How Does Hydraulic Fracturing Impact on Infant Health?

While some local communities find hydraulic fracturing as benefiting the local economy, a new study shows the hidden health risks to infants born to mothers living within 2 miles of a hydraulic fracturing site.

There is no doubt that hydraulic fracturing, also known as fracking, has turned small towns into energy capitals. However, what is the true cost? What are the potential health and environmental consequences that come along with fracking?

A new study, which was published in Science Advances, has shown that there are increased health risks for infants born to mothers living within a 2 mile (3.2 kilometer) radius of a hydraulic fracturing site.

It was also found that infants born within 800 meters (half a mile) of a fracking site are 25 percent more likely to be born at low birth weights. This has led to a greater risk of infant mortality, ADHD, asthma, lower test scores, lower schooling attainment, and lower lifetime earnings.

Co-author Janet Currie, from the Henry Putnam Professor of Economics and Public Affairs at Princeton University, said in a statement:

Michael Greenstone, the Milton Friedman Professor in Economics and director of the Energy Policy Institute at the University of Chicago and co-author of the study, added:

The researchers used records from more than 1.1 million births across Pennsylvania from 2004 to 2013. They then compared infants born to mothers living near a drilling site to those living farther away from a site, before and after fracking began at that site.

It was found that the most significant impact was among babies born within approximately 0.6 miles (1 kilometer) of a site, as those babies were 25 percent more likely to be of a low birth weight.

The risk of low birth weight of infants who were born to mothers living between 0.5 miles (800 meters) and 2 miles (1.6 kilometers) decreased by about a half to a third.

Infants born to mothers living beyond 2 miles (3 kilometers) had experienced little to no impact to their health, Currie explained:

Co-author Katherine Meckel, assistant professor at the University of California, Los Angeles, added:

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Is Nicotine the Answer to Treating Chronic Lung Disease?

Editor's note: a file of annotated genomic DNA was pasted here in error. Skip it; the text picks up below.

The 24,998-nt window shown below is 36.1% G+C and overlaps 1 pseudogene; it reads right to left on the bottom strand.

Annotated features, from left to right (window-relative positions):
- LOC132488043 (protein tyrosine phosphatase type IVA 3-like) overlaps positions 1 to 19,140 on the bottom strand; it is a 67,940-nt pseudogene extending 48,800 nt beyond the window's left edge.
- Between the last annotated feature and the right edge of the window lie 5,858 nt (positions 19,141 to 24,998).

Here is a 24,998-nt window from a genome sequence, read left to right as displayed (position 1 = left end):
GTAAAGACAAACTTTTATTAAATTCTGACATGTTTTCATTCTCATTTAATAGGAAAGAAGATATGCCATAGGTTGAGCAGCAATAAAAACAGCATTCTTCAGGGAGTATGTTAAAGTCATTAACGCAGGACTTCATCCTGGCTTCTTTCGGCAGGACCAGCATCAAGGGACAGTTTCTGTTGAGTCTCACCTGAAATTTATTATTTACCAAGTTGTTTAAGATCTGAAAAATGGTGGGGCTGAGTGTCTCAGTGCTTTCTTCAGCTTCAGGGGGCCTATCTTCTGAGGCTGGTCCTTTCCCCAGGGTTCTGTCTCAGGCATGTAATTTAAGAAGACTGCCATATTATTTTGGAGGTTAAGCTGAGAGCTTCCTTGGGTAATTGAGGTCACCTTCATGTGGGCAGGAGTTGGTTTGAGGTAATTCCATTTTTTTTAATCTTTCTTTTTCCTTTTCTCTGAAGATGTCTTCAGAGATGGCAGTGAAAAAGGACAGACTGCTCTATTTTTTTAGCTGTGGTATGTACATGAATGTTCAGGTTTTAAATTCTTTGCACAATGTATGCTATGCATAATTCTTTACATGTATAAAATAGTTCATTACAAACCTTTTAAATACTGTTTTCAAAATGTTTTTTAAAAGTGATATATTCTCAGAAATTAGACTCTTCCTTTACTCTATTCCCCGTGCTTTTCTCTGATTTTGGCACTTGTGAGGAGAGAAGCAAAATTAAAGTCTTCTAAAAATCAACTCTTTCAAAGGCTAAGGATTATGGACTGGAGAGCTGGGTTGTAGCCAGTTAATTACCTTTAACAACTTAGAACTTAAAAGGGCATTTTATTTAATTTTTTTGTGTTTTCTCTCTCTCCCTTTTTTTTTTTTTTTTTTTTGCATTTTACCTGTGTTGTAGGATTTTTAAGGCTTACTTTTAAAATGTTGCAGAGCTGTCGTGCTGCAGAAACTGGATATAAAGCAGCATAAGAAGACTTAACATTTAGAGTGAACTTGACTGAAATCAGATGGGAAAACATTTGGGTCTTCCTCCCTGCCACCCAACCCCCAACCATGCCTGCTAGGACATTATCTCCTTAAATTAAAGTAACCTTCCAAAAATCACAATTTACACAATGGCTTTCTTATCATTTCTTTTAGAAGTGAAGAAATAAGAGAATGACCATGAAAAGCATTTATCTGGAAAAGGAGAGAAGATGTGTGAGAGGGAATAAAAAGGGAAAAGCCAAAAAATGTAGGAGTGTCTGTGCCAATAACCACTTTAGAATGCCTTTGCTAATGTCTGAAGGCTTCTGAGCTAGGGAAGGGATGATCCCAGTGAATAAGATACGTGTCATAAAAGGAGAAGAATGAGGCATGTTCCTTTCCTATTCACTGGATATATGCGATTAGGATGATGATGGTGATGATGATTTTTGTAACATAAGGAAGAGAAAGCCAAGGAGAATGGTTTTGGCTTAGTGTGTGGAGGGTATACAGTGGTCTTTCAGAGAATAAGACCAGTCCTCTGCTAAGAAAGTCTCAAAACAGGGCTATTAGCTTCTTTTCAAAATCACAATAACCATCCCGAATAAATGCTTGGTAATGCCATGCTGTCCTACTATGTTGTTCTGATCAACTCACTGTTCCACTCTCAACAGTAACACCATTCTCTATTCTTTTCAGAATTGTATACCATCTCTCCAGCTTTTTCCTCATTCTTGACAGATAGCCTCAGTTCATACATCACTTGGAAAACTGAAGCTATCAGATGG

Nicotine


Researchers at the Ohio State University Wexner Medical Center have discovered the highly addictive drug in tobacco products, called nicotine, may help people with sarcoidosis, a chronic inflammatory lung disease.

The main symptom of most lung diseases is shortness of breath, however, with sarcoidosis, its debilitating fatigue makes it frequently misdiagnosed. When left untreated, the disease can cause severe lung damage and even death.

It is currently treated with steroids, which often have side effects that are more severe than the symptoms of the disease itself. Dr. Elliott Crouser, a pulmonologist specializing in sarcoidosis, said in a statement:

Now, Dr. Crouser believes there may be some good results using nicotine, and he is now conducting a clinical trial at Ohio State Wexner Medical Center. In the trial, nicotine patches will be used to see whether the nicotine contained helps with the chronic inflammatory lung disease.

In the trial, nicotine patches will be used to see whether the nicotine contained helps with the chronic inflammatory lung disease. (Image: via wikimedia / CC BY-SA 3.0)

During a small initial study, the patches, which are normally used to help people stop smoking, indicated there was some benefit. The researchers are now conducting a larger, randomized trial. Dr. Crouser went on to say:

Some trial participants will receive a patch with nicotine, while others will be given a placebo. Researchers will then evaluate lung function for seven months using computerized axial tomography (CAT scans), along with computer models, to monitor disease progression or improvement.

It is not known what causes sarcoidosis, however, experts believe it’s related to environmental exposure. It is also unclear what triggers the disease, as the symptoms vary in each person. Many patients can recover from the disease or go into remission; however, for some, it’s a chronic condition. Dr. Crouser explains that:

To find out more about the trial, or to see if you’re eligible, go to studysearch.

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